Hm, I like the motivation here: somehow clearly delineating what can/should be set by instruments and what is set by libraries. I think in practice this is going to be hard, but we can do our best.
Can we use something other than meta? I think term 'meta' or 'metadata' here is pretty overloaded and extra confusing
I think I'd disagree, in terms of comprehensibility, I think this distinction is pretty common. Can you give an example maybe? There is the thing-being-measured (data), and the things-about-the-thing-being-measured (metadata), including any properties of the data itself, but also contextual information about who, what, when, why, and how it was created. This intuition seems to match what we're trying to acheive, by having instruments focus on only the thing-being-measured.
Nice! Interesting, the KaiOS app is JS? Cool.
@jlinehan maybe we should one day consider having language specific client libraries (JS, PHP, Java, etc.) , rather than app specific (MW, Android, iOS, KaiOS).
Jan 29 2021
meta is a vestigial historical compromise, and if we could get rid of it I would. It isn't impossible to get rid of it, it would just be a bit of work.
Jan 28 2021
@Ottomata @Mholloway Made a dedicated bikeshed task to capture syntax discussion, see: T273235: [Metrics Platform] Define stream configuration syntax relevant to v1 release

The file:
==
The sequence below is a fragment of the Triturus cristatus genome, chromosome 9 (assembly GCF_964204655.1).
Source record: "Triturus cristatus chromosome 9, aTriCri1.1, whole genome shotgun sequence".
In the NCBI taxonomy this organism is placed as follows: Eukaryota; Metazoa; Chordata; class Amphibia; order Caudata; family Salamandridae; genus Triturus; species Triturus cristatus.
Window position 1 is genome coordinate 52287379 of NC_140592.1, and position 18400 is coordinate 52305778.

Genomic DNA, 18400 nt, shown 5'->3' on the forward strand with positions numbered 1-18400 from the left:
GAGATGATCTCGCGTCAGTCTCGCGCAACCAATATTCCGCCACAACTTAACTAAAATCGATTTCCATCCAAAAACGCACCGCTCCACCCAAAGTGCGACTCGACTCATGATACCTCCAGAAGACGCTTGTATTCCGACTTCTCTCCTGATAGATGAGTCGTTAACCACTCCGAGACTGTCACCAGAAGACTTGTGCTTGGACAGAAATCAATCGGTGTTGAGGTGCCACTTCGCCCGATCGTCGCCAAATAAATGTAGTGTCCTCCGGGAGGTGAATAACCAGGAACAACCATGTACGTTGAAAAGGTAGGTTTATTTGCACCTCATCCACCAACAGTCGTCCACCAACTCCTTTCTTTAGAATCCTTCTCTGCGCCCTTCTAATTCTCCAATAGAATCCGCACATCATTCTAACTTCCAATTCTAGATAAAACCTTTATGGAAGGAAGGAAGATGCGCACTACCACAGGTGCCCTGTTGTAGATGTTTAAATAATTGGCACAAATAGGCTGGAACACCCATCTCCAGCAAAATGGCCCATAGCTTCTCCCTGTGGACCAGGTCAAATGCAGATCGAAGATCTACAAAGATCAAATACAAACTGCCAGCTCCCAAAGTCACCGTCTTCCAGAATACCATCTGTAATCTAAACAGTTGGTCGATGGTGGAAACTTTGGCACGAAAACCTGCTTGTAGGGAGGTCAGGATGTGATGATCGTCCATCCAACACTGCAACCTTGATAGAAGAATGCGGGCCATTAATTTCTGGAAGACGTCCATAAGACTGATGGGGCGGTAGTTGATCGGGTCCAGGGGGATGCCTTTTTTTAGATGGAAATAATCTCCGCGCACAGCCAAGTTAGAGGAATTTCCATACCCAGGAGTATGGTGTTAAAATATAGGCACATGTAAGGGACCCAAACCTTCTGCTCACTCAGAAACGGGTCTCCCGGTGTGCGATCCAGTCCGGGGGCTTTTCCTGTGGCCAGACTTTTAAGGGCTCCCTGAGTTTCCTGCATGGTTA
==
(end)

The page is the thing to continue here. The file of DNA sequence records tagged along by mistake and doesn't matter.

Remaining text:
Having a separate repo might make it easier for us to adapt to any changes in how operations/mediawiki-config changes over the coming years, as well as make it easier to add hooks etc and expose the repo for public browsing as in schema.wikimedia.org. For me at least, fewer repos is better mostly from a usability perspective of not needing to clone/keep track of more repositories in order to make a change, but here you've got to clone something either way (a standalone repo or operations/mediawiki-config). Having a small clean repo that only does one thing would probably make it easier for us to build an interface on top of it if we ever go that way, but more approachable for users either way. If "deployment" consists of pulling the submodule update into mediawiki-config, that seems kind of neat as well. I'd vote separate repo.